Research made public this past week determined that there is a patch of primarily plastic garbage in the ocean triple the size of France! Plastic pollution in our oceans is an increasingly dangerous situation for sea life that requires each of us rethinking some of our consumer choices. There are four simple ways we can create a positive change through action against this issue.
Say no to straws.
When you sit down and order a drink at a restaurant, chances are, a plastic straw is going to come with that beverage. It’s so common that most of us don’t even consider it when ordering a beverage. They’re pretty small and harmless, right? Well, not exactly. Every day, we use about a half a billion plastic straws, and what’s worse, since they can’t be easily recycled, most of them end up in the trash.
Plastic straws are among the most frequently observed type of pollution along beaches and in the ocean, and they can be extremely harmful to to wildlife. This Earth Month and beyond, pledge to say no to plastic straws. Encourage restaurants to stop using plastic straws and encourage your city government to ban them all together.
Forget the single-use paper cups.
We love our coffee, but we’ve been learning more and more that just because the paper cups we get at the coffee shop are more environmentally friendly than some types of single-use stuff doesn’t make them the best choice. Did you know that every single disposable coffee cup is responsible for putting a quarter of a pound of carbon pollution into the atmosphere?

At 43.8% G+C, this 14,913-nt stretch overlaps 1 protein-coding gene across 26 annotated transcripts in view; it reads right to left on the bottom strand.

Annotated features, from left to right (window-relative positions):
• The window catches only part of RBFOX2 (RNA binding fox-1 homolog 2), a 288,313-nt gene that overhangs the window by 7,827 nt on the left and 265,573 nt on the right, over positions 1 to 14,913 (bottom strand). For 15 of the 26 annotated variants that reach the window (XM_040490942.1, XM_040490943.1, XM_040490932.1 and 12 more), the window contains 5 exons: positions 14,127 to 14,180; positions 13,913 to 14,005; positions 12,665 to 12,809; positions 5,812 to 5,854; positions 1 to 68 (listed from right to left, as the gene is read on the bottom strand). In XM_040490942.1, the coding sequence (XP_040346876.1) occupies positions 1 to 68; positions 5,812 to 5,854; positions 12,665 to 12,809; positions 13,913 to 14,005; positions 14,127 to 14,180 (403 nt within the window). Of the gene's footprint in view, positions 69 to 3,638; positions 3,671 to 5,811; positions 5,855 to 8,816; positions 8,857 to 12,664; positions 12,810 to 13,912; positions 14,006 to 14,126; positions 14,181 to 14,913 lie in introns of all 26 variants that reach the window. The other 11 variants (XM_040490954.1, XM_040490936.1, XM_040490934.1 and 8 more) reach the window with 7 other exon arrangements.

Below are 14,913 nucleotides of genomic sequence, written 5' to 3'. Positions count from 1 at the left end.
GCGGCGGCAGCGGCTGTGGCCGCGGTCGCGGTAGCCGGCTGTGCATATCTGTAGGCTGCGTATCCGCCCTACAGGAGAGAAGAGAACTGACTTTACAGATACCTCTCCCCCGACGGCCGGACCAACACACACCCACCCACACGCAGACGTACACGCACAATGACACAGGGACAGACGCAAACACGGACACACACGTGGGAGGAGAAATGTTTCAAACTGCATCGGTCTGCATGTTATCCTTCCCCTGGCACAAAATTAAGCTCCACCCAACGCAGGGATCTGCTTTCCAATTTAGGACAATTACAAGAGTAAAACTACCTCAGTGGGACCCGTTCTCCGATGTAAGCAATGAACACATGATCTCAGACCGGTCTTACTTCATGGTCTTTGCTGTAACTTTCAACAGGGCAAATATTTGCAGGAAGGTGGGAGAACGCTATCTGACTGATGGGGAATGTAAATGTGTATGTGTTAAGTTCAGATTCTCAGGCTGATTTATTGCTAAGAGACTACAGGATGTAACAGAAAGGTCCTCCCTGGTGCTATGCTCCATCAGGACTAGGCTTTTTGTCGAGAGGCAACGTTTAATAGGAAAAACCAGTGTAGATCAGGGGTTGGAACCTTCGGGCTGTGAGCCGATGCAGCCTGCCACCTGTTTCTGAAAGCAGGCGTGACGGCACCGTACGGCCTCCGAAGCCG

And sadly, because many of the cups contain a plastic liner, they can’t be easily recycled. Many shops are now carrying compostable cups, but those still have to go somewhere, right?
We’re pledging to bring our own coffee mugs instead. They’re not just better for the environment in the long run, but the coffee tastes so much sweeter when you’re making the right choice for the planet.
Sack the plastic sacks.
Incredibly enough, 160,000 plastic bags are used globally every second! So it’s no surprise that plastic bags are one of the most potent forms of plastic pollution. Sea life, like sea turtles, often accidentally eat them, mistaking them for jellyfish. Even on land, it’s a common sight to see them flapping in the wind when snagged in a tree.
In total, we use 5 trillion plastic bags a year. That’s enough to encircle the earth 7 times if you lay them end to end. While some cities and companies have decided to ban and stop using plastic bags, it has yet to catch on as a mainstream movement. That means, for the time being, it’s up to us to slow the use of these bags. Instead of accepting plastic bags, consider bringing your own cloth bag.
Cut out single-use plastic cutlery.
Every year, Americans use 100 million pieces of single-use, plastic cutlery. It takes more than 1,000 years for these utensils to break down and decompose, and this process leaks harmful chemicals into the environment. Less than 14% of this cutlery is recycled, leading much of it to end up in landfills and in the natural environment.
Of course, when it comes to cutlery, there’s a simple alternative: just use normal silverware. Many restaurants are moving to stop using single-use cutlery, but most still use plastic cutlery. Few places have tried to ban these single-use plastic items, which means that it’s up to us as individuals to pledge to say no.